Devon Ice Cap

Two recent papers have examined the changes in flow, mass balance and volume of the Devon Ice Cap(Shepherd et al., 2007) (Dowdeswell, 2004). The Devon Ice Cap on Devon Island in the Canadian Arctic ice cap’s area has an area of 14,000 km2, with a volume of 3980 km3 . The ice cap area decreased by 332 km2 (2.4%) between 1960 and 2000.devon ice cap
The mass balance of the glacier has been assessed since 1960, the total mass loss due to surface melting and runoff between has been about 59 km3. Between 1960 and 1999 about 21 km3 of ice was lost from the ice cap by calving of icebergs, contributing 0.21 ± 0.02 mm to global sea level over this time. The long term mean net surface mass balance was 0.13 m from 1960-2000. From 1998-2007 the mean annual balance has been -0.23 m year, a substantial increase. belcher glacier The Belcher Glacier above is the principal outlet glacier calving up to 30% of the total iceberg volume from the ice cap.
Devon Ice Cap’s negative balance has been due to warming and greater ablation, as the upper part of the glacier has seen some increase in accumulation, which has been more than offset by increased melting. dic mbIn this case the mass balance record indicates a dramatic worsening after 1995. It will be interesting to see the ablation results from the summer of 2008, when record melting was noted both in northern Greenland and northern Ellesmere Island. The glacier is not alone in its behavior, the Prince of Wales Icefield has had a negative mass balance over the last forty years of -80 km3, equivalent to a mean-specific mass balance across the ice field of -0.1 m w.e. a-1, contributes 0.20 mm to global eustatic sea level rise (Mair et at., 2008).
Photographs of the fieldwork coordinated by the University of Alberta


Lyman Glacier a Century of Change-Years Numbered

This blog will focus glacier by glacier on the changes that are resulting from climate changes. Each has a unique story, yet there will be a recognizable refrain. Lyman Glacier, North Cascades, Washington retreated 1300 m from 1907 to 2008. Below is the glacier viewed from near Cloudy Pass in 1921 on a Mountaineers expedition and in 2005.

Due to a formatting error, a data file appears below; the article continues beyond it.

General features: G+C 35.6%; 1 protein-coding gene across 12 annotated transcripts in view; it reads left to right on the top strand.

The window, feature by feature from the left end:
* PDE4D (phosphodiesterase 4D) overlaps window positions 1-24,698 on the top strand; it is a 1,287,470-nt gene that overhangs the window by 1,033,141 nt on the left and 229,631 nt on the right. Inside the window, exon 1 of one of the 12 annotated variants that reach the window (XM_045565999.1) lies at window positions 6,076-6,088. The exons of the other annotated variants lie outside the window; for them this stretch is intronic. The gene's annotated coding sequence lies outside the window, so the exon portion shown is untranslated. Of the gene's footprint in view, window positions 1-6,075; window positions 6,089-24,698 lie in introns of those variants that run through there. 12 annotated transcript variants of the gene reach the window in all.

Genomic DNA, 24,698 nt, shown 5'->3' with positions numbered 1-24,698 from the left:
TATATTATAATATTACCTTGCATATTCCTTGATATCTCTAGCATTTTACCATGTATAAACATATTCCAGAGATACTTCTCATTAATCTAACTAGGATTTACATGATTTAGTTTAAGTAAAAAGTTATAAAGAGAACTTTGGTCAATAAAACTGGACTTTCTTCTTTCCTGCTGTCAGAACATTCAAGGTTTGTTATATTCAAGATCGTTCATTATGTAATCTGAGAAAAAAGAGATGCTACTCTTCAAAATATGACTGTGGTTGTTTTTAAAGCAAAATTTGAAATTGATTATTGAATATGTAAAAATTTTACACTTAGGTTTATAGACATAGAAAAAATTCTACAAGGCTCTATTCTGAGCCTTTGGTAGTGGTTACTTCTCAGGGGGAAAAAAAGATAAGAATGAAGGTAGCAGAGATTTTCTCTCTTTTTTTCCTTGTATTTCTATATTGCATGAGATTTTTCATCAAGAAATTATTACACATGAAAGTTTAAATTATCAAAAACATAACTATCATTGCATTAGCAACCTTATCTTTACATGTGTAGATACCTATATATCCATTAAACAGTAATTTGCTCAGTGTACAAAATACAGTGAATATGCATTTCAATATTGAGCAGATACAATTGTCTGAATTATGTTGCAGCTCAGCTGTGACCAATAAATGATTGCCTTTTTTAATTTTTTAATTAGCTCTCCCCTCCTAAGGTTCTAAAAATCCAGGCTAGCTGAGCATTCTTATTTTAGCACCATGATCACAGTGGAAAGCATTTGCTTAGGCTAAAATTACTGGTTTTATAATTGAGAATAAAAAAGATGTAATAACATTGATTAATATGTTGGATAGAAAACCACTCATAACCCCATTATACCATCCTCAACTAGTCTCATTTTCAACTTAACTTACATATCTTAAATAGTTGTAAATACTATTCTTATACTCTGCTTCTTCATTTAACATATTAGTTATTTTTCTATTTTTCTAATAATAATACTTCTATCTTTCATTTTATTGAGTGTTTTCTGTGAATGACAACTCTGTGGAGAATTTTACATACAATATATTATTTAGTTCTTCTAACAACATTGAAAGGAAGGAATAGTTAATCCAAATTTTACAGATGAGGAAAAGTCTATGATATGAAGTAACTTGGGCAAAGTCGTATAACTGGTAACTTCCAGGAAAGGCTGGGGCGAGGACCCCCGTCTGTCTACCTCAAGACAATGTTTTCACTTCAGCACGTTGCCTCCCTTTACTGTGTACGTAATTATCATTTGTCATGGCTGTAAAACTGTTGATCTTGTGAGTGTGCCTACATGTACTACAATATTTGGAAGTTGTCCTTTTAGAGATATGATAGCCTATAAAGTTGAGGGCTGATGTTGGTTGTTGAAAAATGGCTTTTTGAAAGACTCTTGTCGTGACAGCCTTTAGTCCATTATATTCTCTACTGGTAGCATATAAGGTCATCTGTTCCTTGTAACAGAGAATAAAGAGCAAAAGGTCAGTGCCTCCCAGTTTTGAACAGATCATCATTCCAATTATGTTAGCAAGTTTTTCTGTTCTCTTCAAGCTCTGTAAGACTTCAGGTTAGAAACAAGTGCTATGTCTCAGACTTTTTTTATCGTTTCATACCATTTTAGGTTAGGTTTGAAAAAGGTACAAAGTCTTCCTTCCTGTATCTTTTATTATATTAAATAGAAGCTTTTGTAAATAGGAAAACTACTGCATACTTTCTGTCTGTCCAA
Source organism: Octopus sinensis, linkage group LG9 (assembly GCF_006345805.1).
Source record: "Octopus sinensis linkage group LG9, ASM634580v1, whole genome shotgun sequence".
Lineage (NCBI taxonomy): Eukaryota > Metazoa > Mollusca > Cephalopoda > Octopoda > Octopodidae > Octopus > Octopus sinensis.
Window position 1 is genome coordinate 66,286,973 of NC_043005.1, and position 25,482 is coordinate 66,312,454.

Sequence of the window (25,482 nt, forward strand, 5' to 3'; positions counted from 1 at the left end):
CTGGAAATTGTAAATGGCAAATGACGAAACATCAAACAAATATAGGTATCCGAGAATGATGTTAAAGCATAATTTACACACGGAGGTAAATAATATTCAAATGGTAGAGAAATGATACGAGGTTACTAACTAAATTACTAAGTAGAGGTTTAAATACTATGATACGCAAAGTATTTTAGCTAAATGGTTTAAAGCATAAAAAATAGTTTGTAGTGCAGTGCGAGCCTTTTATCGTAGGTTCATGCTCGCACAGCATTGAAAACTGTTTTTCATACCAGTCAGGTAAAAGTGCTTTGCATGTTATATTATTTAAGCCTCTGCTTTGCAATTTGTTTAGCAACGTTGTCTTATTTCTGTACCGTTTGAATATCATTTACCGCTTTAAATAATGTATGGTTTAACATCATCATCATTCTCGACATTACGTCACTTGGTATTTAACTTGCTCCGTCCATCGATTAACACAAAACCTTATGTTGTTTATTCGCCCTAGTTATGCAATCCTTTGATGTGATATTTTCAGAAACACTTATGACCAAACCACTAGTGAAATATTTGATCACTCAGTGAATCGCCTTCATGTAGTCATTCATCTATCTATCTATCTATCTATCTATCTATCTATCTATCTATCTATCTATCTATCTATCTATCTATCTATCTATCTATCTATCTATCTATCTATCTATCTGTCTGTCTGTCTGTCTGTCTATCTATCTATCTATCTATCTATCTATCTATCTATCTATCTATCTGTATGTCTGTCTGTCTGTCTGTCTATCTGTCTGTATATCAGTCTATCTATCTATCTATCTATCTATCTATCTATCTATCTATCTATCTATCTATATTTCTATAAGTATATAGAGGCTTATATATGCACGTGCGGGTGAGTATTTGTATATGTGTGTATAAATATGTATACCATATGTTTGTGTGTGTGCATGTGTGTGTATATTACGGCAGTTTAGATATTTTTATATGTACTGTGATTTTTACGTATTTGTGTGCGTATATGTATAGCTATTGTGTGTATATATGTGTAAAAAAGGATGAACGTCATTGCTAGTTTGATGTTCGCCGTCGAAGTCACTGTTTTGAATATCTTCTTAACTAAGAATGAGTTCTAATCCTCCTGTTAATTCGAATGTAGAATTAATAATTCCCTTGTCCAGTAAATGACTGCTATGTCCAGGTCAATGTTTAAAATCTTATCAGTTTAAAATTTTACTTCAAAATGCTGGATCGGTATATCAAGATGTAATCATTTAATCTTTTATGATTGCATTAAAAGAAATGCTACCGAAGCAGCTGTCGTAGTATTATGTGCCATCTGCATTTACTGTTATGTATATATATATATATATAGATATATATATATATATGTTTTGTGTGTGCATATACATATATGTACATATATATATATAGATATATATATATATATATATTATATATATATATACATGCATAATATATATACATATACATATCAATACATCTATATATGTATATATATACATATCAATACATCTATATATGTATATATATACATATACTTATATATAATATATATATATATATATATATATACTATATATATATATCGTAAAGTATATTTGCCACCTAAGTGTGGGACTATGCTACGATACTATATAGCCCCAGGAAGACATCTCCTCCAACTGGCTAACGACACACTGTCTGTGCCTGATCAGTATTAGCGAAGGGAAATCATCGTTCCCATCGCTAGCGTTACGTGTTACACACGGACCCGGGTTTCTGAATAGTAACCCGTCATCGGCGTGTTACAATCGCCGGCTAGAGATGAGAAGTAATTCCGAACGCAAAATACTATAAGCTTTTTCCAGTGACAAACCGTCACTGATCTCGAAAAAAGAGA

lyman 1921lyman2005

This 76% loss in length has been accompanied by a 88% loss in area and a 91% loss in glacier volume. I first visited the glacier in 1985, and have since been to the glacier on 15 occasions, twice with Bill Long, who first visited the glacier in 1940, measuring its terminus position then. The glacier currently ends in a beautiful expanding glacier lake, with an impressive ice cliff that is 40 meters high, 26 meters above the water. This aids in the retreat as the glacier does calve icebergs occassionally. The rate of retreat is 11 meters per year, for a glacier that is 440 m long, this gives the glacier 40 years at the current retreat rate. The glacier is losing area at a rate of 4% per year, giving it 25 years to survive. Volume loss is between 4 and 5% per year, giving the glacier 20-25 years to survive. By any measure with current climate Lyman Glacier will not survive to 2050.   For this glacier the warmer summers since 1977 and the reduced snowpack due to more winter rain events has hastened its decline. The glacier is near a snow measurement station of the US Dept. of Agriculture, which indicates an 18% decline in mean April 1 snowpack since 1945, despite a small rise in precipitation. The glacier is no longer large, but still has considerable thickness, up to 50 m. This particular glacier has not approached equilibrium since the end of the Little Ice Age. Its loss has been hurried along by the recent warming. Even small glaciers take a long time to fully melt away.[url=]

lyman 2008